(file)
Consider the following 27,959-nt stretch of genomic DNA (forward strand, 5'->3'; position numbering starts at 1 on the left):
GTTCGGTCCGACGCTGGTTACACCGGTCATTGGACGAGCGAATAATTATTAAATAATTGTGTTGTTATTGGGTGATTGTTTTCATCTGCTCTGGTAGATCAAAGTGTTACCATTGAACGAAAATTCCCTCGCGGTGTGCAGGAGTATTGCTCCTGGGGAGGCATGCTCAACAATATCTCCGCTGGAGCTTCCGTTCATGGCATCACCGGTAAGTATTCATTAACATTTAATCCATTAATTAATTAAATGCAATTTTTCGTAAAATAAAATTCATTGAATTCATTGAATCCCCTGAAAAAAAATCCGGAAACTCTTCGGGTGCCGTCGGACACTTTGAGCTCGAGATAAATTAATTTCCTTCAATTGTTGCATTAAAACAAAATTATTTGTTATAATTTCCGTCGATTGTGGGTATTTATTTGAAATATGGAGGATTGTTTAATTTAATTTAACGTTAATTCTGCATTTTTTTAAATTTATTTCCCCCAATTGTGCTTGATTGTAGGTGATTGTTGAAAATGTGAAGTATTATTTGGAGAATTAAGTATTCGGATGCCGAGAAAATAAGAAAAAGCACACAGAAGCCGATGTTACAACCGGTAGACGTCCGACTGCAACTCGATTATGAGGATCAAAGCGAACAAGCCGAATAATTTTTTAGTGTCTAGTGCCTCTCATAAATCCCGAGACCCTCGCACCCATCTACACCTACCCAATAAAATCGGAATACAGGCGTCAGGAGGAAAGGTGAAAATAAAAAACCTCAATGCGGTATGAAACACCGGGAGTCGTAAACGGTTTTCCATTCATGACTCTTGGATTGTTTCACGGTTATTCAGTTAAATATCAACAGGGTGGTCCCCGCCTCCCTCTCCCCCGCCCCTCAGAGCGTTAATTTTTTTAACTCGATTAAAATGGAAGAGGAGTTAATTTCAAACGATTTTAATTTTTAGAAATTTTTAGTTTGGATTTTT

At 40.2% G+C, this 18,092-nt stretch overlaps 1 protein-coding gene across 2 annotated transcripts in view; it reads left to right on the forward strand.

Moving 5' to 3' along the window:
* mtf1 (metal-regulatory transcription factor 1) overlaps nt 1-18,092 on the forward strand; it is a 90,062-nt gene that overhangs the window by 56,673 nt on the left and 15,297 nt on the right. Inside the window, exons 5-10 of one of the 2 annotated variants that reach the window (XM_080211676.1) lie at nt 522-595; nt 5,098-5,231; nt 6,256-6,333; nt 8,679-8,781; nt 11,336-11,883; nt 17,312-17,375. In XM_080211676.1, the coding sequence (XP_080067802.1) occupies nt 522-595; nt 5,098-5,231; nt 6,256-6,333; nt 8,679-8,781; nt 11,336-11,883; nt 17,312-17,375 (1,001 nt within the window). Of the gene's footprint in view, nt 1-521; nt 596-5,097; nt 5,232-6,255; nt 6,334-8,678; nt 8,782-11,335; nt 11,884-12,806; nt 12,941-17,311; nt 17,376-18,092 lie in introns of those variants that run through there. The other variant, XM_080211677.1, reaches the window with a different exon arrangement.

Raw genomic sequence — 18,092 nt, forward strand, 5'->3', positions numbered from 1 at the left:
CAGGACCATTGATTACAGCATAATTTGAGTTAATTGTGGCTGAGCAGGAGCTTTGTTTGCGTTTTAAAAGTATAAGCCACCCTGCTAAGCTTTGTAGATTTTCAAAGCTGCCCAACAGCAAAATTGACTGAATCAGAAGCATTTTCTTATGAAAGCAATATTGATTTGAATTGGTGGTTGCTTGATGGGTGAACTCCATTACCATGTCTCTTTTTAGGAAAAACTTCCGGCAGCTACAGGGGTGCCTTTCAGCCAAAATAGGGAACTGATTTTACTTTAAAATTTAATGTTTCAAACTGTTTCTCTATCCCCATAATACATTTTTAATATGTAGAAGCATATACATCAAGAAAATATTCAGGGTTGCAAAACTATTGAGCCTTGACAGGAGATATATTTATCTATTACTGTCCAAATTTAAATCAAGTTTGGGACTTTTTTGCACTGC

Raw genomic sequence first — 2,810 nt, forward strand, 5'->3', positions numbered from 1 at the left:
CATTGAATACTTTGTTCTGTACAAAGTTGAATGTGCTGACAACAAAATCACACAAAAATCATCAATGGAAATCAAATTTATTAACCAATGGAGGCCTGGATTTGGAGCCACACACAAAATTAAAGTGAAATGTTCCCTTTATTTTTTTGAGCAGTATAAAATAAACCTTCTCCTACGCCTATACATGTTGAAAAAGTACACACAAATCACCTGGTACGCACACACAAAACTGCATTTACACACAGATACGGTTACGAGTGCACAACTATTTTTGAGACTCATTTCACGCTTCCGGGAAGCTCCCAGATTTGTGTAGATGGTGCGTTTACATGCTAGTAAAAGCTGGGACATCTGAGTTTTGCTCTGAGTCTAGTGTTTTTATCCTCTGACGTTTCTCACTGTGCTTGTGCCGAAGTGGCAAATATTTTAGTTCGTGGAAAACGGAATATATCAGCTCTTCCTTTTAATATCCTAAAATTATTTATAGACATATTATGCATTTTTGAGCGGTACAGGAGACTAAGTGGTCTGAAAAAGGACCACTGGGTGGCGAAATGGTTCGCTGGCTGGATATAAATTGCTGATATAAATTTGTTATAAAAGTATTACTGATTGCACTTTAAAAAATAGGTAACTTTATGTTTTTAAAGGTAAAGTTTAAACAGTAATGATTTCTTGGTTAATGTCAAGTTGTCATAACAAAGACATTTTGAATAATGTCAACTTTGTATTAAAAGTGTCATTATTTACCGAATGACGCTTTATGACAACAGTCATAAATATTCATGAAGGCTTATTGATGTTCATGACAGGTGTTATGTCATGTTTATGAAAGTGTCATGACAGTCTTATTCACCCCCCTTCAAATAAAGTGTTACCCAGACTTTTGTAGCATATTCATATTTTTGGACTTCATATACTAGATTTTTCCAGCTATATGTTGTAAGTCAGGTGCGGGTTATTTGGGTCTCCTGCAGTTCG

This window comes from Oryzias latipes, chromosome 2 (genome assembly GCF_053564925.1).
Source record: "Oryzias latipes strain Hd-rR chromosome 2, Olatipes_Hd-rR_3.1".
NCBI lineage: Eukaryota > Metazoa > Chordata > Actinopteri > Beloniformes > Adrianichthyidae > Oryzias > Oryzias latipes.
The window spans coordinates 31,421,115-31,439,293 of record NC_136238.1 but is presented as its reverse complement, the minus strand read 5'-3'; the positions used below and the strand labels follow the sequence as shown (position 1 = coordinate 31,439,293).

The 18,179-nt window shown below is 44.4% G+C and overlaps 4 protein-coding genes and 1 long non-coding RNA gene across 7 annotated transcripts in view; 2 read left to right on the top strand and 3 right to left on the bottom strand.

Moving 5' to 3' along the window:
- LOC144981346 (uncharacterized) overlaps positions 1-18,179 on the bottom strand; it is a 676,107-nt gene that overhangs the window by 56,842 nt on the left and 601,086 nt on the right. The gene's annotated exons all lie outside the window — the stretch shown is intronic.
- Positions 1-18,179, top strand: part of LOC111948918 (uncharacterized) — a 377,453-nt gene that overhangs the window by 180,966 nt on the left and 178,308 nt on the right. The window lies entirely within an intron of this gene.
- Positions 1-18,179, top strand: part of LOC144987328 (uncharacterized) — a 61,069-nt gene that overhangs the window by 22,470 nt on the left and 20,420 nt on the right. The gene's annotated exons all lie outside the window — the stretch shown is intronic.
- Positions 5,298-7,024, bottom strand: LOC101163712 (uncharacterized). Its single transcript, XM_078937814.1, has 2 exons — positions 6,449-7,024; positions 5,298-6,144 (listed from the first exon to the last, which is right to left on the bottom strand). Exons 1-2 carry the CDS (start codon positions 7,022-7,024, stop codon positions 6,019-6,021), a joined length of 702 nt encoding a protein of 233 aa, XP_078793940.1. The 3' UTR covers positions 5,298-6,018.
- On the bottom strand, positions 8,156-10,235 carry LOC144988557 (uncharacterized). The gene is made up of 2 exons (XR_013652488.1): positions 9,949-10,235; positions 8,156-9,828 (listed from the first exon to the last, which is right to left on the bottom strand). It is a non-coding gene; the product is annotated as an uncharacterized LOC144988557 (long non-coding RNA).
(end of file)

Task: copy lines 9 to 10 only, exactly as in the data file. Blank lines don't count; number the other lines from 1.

CATTGAATACTTTGTTCTGTACAAAGTTGAATGTGCTGACAACAAAATCACACAAAAATCATCAATGGAAATCAAATTTATTAACCAATGGAGGCCTGGATTTGGAGCCACACACAAAATTAAAGTGAAATGTTCCCTTTATTTTTTTGAGCAGTATAAAATAAACCTTCTCCTACGCCTATACATGTTGAAAAAGTACACACAAATCACCTGGTACGCACACACAAAACTGCATTTACACACAGATACGGTTACGAGTGCACAACTATTTTTGAGACTCATTTCACGCTTCCGGGAAGCTCCCAGATTTGTGTAGATGGTGCGTTTACATGCTAGTAAAAGCTGGGACATCTGAGTTTTGCTCTGAGTCTAGTGTTTTTATCCTCTGACGTTTCTCACTGTGCTTGTGCCGAAGTGGCAAATATTTTAGTTCGTGGAAAACGGAATATATCAGCTCTTCCTTTTAATATCCTAAAATTATTTATAGACATATTATGCATTTTTGAGCGGTACAGGAGACTAAGTGGTCTGAAAAAGGACCACTGGGTGGCGAAATGGTTCGCTGGCTGGATATAAATTGCTGATATAAATTTGTTATAAAAGTATTACTGATTGCACTTTAAAAAATAGGTAACTTTATGTTTTTAAAGGTAAAGTTTAAACAGTAATGATTTCTTGGTTAATGTCAAGTTGTCATAACAAAGACATTTTGAATAATGTCAACTTTGTATTAAAAGTGTCATTATTTACCGAATGACGCTTTATGACAACAGTCATAAATATTCATGAAGGCTTATTGATGTTCATGACAGGTGTTATGTCATGTTTATGAAAGTGTCATGACAGTCTTATTCACCCCCCTTCAAATAAAGTGTTACCCAGACTTTTGTAGCATATTCATATTTTTGGACTTCATATACTAGATTTTTCCAGCTATATGTTGTAAGTCAGGTGCGGGTTATTTGGGTCTCCTGCAGTTCG

This window comes from Oryzias latipes, chromosome 2 (genome assembly GCF_053564925.1).